Over the last few months I’ve talked with many former Amazonians about what they think the most impactful and useful mechanisms are that they have taken to their new companies. The results have been very consistent:
Written Narratives (aka No PowerPoint!): having employees provide written proposals, status reports, and other documents to better distill thought and focus conversations.
Working Backwards: the development process of writing a Press Release and Frequently Asked Questions (PR/FAQ) document to clarify customer benefit and align stakeholders, before beginning development work.
Most Amazon Hiring Mechanisms: behavioral-based hiring against specific values, with a group of employees and a defined bar-raiser.
Disagree and Commit: explicitly identifying decisions where employees can move faster by stopping discussion, committing to a plan, and supporting it actively.
Business Reviews: conducting regular operational or product management reviews to evaluate status of each function, and ensure they are improving over time.
As I started my business, Day One Innovation, I originally planned to consult with and train company executives on how to run their businesses using Amazon’s most useful mechanisms, including those above. Although I still think that would be helpful for many organizations, I realized that the primary reason companies are interested in replicating how Amazon operates is they want to innovate better.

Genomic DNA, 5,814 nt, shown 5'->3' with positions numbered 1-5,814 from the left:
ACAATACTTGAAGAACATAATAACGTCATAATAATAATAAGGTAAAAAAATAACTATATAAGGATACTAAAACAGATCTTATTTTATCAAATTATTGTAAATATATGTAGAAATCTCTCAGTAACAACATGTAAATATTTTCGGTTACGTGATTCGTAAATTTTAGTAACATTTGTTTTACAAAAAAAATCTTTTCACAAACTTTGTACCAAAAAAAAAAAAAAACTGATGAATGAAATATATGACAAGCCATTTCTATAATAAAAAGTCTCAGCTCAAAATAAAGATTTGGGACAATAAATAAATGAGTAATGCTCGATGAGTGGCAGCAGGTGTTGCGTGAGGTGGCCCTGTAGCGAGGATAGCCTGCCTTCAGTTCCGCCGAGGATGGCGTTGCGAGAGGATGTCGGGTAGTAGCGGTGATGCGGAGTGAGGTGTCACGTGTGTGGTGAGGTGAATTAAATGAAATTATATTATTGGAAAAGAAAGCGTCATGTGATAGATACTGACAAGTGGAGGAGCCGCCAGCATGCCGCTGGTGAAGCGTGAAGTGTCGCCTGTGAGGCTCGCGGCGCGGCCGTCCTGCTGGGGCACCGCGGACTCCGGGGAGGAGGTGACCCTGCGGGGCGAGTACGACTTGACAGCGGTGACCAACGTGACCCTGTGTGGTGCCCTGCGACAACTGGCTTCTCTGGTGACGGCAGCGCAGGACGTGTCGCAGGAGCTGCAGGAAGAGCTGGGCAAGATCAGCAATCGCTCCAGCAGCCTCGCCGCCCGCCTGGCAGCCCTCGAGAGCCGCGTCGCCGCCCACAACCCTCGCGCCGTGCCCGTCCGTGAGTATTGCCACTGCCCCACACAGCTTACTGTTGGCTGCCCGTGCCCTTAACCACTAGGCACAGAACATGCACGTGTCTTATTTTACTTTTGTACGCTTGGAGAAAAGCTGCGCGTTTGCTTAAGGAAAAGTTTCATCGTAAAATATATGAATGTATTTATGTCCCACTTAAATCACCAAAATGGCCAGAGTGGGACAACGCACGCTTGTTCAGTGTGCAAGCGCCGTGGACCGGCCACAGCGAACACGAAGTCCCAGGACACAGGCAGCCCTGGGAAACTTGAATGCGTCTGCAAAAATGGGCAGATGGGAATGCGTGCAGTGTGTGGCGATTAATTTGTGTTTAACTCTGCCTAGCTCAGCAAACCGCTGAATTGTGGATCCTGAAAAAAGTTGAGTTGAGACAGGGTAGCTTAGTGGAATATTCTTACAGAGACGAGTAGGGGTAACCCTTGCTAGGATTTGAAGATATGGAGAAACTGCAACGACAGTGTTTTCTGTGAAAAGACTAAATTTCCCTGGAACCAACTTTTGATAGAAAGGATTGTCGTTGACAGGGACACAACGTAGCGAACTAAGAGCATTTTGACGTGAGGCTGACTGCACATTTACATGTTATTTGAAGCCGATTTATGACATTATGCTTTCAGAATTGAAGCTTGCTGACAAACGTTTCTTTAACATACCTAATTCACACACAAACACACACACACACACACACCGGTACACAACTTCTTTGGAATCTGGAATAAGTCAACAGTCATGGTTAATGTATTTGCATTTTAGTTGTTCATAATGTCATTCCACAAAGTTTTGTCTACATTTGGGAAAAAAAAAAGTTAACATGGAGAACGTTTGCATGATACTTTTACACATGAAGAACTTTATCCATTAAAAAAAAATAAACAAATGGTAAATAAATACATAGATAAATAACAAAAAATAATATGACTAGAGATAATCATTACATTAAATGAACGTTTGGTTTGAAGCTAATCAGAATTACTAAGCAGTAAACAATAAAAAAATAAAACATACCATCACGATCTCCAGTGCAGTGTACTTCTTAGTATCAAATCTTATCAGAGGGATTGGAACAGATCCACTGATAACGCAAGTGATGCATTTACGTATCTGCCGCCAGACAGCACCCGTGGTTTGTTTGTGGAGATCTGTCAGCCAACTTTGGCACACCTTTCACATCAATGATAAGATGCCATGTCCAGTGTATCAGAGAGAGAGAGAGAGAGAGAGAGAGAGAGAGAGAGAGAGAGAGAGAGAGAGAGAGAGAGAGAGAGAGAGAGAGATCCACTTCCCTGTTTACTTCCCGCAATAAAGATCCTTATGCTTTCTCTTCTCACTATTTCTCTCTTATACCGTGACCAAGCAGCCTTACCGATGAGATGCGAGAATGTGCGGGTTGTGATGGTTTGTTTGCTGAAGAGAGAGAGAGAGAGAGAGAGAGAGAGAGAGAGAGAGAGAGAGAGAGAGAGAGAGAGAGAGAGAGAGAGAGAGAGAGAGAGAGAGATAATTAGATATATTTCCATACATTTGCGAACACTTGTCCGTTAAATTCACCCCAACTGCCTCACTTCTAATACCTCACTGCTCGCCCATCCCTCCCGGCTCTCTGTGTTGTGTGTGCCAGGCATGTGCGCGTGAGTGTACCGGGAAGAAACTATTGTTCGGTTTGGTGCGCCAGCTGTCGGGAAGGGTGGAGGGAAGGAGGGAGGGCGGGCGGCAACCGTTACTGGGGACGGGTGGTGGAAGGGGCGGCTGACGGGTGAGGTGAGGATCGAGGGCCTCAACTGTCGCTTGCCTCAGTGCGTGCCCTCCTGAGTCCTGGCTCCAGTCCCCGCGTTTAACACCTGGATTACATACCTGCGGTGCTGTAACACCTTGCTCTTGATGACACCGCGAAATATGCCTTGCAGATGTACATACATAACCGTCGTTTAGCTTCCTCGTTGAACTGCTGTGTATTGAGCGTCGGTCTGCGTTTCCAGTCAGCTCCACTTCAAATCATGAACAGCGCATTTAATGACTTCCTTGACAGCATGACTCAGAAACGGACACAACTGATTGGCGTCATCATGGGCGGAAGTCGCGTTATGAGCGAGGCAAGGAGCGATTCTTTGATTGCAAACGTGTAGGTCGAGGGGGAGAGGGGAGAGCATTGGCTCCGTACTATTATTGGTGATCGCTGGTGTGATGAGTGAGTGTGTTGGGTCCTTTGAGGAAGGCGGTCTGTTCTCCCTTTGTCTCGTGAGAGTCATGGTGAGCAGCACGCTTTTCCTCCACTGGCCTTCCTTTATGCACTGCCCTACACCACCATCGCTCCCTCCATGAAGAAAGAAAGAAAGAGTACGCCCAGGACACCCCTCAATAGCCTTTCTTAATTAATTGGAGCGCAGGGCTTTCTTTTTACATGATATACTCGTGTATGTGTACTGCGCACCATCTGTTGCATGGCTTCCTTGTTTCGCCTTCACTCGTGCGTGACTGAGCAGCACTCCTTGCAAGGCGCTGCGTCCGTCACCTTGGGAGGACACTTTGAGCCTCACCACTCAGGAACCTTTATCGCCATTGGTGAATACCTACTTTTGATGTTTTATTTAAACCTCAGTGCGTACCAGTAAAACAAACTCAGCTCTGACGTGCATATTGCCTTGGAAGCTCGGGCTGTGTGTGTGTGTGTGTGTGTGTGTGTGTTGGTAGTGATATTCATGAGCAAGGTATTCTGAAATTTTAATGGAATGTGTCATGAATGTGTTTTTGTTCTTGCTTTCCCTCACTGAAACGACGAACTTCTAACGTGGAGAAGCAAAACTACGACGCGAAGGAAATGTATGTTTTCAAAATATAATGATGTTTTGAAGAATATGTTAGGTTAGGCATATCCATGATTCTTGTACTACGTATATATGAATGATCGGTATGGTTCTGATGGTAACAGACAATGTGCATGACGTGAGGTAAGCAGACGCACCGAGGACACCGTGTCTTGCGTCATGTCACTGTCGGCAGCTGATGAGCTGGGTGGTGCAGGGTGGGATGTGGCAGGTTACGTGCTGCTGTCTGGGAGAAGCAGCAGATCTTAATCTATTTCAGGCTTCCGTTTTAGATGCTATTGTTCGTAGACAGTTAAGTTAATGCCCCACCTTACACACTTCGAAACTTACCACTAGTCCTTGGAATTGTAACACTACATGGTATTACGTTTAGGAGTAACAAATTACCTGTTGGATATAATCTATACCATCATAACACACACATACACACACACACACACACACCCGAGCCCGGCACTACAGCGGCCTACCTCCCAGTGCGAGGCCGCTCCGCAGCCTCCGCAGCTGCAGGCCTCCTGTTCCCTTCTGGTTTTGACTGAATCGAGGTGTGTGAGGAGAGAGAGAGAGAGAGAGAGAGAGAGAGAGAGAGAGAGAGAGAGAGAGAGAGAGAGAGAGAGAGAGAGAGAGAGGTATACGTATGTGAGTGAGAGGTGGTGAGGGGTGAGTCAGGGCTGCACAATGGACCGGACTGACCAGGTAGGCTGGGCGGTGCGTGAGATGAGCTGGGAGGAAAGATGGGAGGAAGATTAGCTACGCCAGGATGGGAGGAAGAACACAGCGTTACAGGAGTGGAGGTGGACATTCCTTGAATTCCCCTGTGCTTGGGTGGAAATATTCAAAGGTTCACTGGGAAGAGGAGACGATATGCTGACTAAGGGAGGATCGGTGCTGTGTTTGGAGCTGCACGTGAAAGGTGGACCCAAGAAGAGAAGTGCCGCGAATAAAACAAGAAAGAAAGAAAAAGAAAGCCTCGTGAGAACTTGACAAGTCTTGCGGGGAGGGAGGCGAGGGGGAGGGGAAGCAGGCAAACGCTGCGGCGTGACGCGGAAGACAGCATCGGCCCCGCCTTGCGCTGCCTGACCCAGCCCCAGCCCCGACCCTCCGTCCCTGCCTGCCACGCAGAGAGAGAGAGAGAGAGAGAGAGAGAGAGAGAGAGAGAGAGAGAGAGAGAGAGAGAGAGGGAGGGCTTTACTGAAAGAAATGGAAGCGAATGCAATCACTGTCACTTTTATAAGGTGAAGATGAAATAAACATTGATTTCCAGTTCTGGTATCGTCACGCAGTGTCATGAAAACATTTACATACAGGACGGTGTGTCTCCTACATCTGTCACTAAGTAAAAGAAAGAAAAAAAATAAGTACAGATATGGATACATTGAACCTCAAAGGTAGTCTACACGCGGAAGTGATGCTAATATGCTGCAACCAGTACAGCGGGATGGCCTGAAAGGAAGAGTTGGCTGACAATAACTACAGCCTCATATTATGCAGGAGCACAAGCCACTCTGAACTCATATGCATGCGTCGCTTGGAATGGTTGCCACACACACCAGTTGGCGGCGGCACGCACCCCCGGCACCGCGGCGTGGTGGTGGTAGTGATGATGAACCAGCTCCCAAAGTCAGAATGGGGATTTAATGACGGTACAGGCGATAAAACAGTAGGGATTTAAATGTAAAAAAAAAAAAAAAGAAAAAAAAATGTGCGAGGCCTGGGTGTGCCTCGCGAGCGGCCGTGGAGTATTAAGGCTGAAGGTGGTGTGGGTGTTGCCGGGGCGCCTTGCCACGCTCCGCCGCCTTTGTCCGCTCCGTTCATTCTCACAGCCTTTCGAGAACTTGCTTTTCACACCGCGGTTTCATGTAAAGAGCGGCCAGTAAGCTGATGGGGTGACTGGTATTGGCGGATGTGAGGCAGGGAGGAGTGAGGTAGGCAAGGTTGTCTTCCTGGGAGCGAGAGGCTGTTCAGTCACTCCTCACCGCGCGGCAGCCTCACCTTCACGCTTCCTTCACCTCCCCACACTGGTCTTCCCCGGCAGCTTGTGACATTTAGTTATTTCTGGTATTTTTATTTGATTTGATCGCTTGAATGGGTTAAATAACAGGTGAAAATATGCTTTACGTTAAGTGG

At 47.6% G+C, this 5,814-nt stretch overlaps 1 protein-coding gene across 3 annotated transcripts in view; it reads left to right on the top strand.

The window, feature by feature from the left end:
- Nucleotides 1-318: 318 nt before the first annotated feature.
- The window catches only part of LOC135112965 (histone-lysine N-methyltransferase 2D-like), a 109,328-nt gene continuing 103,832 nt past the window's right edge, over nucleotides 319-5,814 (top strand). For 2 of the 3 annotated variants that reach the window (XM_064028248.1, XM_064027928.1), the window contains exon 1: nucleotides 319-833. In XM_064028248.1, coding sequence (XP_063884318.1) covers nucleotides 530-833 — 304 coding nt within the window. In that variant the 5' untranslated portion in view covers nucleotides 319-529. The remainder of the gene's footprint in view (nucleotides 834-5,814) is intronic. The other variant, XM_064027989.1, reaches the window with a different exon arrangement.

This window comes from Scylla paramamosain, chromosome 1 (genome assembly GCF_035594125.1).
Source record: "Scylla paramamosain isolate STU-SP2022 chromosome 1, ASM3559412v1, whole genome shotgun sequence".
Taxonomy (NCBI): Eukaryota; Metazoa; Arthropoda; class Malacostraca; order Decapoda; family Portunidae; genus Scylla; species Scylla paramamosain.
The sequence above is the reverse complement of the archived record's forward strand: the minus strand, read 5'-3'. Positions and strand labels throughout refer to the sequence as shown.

They want to create new markets. They want to delight their customers. And they’ve seen Amazon do this successfully time and time again. Instead of looking to a major consultancy, like McKinsey, PWC, Deloitte, etc., who would charge them millions for generalized theories and studies, they want to instead take the best practices from a proven model, with available experts around the globe they can hire or consult with.
So, what I’ve done over the last few months is taken my Amazon experience and combined it with innovation theory. This has enabled me to create a straight-forward framework and training for executives to understand what innovation is, how to build a culture that enables it, and leverage the most useful best practice mechanisms Amazon has created. It’s an actionable approach where leaders can begin applying the concepts to their organization immediately.
I still do focus on the Amazon mechanisms that are useful, provided with context and pros and cons where applicable. I also provide guidance on how to implement the mechanisms, and consult over time with companies who are attempting to transform to be innovation-inspired. If you are interested in this service, reach out! I can guarantee you will learn something and improve your innovation abilities!